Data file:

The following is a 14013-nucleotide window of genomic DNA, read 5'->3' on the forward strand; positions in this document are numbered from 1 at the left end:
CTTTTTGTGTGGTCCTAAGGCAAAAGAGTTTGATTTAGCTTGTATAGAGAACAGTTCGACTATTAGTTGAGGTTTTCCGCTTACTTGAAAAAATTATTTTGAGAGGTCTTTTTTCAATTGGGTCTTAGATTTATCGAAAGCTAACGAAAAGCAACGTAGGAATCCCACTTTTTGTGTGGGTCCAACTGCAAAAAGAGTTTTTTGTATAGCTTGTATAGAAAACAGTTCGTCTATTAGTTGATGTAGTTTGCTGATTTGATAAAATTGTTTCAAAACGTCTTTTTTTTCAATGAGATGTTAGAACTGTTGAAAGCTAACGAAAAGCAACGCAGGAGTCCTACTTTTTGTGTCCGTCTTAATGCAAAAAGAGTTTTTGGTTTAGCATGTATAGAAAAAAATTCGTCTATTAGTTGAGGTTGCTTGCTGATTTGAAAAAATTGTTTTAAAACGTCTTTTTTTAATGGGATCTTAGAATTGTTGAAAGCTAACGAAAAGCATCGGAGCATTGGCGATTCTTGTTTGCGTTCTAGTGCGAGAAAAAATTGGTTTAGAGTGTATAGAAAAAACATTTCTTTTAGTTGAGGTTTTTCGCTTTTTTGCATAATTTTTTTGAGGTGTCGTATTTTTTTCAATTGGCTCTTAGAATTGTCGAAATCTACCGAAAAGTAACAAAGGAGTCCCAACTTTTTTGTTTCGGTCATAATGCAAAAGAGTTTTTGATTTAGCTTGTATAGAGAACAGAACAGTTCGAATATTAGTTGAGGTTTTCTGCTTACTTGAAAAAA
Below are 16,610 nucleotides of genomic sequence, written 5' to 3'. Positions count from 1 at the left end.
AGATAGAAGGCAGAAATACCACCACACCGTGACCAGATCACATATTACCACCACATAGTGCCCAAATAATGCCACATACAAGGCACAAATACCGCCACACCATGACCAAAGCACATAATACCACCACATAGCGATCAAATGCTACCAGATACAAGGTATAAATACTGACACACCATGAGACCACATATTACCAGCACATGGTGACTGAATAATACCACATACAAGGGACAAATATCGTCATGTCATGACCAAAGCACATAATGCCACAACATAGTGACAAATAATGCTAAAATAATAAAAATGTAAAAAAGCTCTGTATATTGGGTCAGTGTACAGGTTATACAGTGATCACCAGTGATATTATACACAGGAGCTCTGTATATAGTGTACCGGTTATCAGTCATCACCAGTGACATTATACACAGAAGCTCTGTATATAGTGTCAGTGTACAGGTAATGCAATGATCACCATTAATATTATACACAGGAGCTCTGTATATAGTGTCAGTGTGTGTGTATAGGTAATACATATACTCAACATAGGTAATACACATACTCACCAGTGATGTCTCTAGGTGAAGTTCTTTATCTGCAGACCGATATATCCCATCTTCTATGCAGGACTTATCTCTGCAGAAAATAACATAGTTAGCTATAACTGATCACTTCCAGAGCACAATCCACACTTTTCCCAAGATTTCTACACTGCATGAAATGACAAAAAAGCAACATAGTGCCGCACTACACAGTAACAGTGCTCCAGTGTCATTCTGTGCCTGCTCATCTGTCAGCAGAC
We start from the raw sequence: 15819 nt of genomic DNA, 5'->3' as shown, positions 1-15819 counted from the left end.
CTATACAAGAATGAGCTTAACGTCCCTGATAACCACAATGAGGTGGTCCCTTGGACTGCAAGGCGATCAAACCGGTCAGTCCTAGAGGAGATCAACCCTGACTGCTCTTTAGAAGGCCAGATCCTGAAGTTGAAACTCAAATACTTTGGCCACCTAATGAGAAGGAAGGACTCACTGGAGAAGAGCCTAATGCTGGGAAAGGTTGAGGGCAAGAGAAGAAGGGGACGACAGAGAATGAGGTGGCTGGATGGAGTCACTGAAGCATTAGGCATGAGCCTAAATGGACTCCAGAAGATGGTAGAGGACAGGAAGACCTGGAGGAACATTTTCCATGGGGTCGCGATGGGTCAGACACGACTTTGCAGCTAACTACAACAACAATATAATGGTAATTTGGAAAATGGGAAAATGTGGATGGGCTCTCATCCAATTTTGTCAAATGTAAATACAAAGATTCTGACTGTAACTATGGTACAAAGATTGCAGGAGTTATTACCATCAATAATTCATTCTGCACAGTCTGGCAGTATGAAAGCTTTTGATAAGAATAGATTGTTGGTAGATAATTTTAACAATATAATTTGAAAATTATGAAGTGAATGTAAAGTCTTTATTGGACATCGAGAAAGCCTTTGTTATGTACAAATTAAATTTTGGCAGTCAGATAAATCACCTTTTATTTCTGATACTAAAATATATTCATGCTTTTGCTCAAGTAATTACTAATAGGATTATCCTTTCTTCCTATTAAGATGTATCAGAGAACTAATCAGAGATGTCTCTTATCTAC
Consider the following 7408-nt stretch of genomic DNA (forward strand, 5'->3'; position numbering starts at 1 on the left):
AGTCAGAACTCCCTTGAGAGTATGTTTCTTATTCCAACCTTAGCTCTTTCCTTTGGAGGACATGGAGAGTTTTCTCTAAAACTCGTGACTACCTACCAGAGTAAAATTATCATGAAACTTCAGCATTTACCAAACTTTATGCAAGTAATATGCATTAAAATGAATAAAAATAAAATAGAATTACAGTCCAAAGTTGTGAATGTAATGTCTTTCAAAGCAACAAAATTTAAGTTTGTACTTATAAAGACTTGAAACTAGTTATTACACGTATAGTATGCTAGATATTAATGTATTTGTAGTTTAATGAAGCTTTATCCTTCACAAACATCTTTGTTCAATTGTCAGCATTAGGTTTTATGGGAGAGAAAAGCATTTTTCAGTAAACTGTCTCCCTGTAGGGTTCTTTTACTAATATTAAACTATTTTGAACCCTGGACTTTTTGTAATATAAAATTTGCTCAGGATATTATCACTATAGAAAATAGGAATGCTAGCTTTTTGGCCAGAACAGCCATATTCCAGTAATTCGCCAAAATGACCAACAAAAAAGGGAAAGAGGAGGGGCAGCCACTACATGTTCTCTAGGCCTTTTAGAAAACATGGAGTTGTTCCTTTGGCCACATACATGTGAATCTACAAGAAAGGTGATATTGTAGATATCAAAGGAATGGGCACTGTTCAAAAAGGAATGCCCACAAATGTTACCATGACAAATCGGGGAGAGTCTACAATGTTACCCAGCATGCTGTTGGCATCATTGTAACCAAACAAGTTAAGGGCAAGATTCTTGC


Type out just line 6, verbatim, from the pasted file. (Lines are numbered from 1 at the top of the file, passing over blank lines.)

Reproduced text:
CTATACAAGAATGAGCTTAACGTCCCTGATAACCACAATGAGGTGGTCCCTTGGACTGCAAGGCGATCAAACCGGTCAGTCCTAGAGGAGATCAACCCTGACTGCTCTTTAGAAGGCCAGATCCTGAAGTTGAAACTCAAATACTTTGGCCACCTAATGAGAAGGAAGGACTCACTGGAGAAGAGCCTAATGCTGGGAAAGGTTGAGGGCAAGAGAAGAAGGGGACGACAGAGAATGAGGTGGCTGGATGGAGTCACTGAAGCATTAGGCATGAGCCTAAATGGACTCCAGAAGATGGTAGAGGACAGGAAGACCTGGAGGAACATTTTCCATGGGGTCGCGATGGGTCAGACACGACTTTGCAGCTAACTACAACAACAATATAATGGTAATTTGGAAAATGGGAAAATGTGGATGGGCTCTCATCCAATTTTGTCAAATGTAAATACAAAGATTCTGACTGTAACTATGGTACAAAGATTGCAGGAGTTATTACCATCAATAATTCATTCTGCACAGTCTGGCAGTATGAAAGCTTTTGATAAGAATAGATTGTTGGTAGATAATTTTAACAATATAATTTGAAAATTATGAAGTGAATGTAAAGTCTTTATTGGACATCGAGAAAGCCTTTGTTATGTACAAATTAAATTTTGGCAGTCAGATAAATCACCTTTTATTTCTGATACTAAAATATATTCATGCTTTTGCTCAAGTAATTACTAATAGGATTATCCTTTCTTCCTATTAAGATGTATCAGAGAACTAATCAGAGATGTCTCTTATCTAC